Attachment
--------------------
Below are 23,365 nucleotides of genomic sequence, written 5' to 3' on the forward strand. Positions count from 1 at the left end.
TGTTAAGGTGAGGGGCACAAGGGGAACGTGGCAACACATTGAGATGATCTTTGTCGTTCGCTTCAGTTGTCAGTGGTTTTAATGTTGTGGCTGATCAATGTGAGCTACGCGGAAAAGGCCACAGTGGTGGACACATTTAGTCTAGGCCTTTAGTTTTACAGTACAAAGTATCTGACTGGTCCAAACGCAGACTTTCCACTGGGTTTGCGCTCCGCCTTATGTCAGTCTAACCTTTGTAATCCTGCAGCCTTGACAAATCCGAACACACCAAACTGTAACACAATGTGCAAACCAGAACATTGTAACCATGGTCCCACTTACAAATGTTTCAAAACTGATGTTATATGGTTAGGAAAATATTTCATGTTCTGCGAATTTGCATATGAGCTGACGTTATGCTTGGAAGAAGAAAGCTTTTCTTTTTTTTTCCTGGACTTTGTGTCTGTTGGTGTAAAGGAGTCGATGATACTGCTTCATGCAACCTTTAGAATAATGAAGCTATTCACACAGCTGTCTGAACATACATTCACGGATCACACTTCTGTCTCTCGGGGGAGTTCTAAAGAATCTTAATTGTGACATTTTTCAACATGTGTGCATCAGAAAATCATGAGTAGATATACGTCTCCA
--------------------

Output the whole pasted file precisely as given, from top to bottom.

Below are 23,365 nucleotides of genomic sequence, written 5' to 3' on the forward strand. Positions count from 1 at the left end.
TGTTAAGGTGAGGGGCACAAGGGGAACGTGGCAACACATTGAGATGATCTTTGTCGTTCGCTTCAGTTGTCAGTGGTTTTAATGTTGTGGCTGATCAATGTGAGCTACGCGGAAAAGGCCACAGTGGTGGACACATTTAGTCTAGGCCTTTAGTTTTACAGTACAAAGTATCTGACTGGTCCAAACGCAGACTTTCCACTGGGTTTGCGCTCCGCCTTATGTCAGTCTAACCTTTGTAATCCTGCAGCCTTGACAAATCCGAACACACCAAACTGTAACACAATGTGCAAACCAGAACATTGTAACCATGGTCCCACTTACAAATGTTTCAAAACTGATGTTATATGGTTAGGAAAATATTTCATGTTCTGCGAATTTGCATATGAGCTGACGTTATGCTTGGAAGAAGAAAGCTTTTCTTTTTTTTTCCTGGACTTTGTGTCTGTTGGTGTAAAGGAGTCGATGATACTGCTTCATGCAACCTTTAGAATAATGAAGCTATTCACACAGCTGTCTGAACATACATTCACGGATCACACTTCTGTCTCTCGGGGGAGTTCTAAAGAATCTTAATTGTGACATTTTTCAACATGTGTGCATCAGAAAATCATGAGTAGATATACGTCTCCA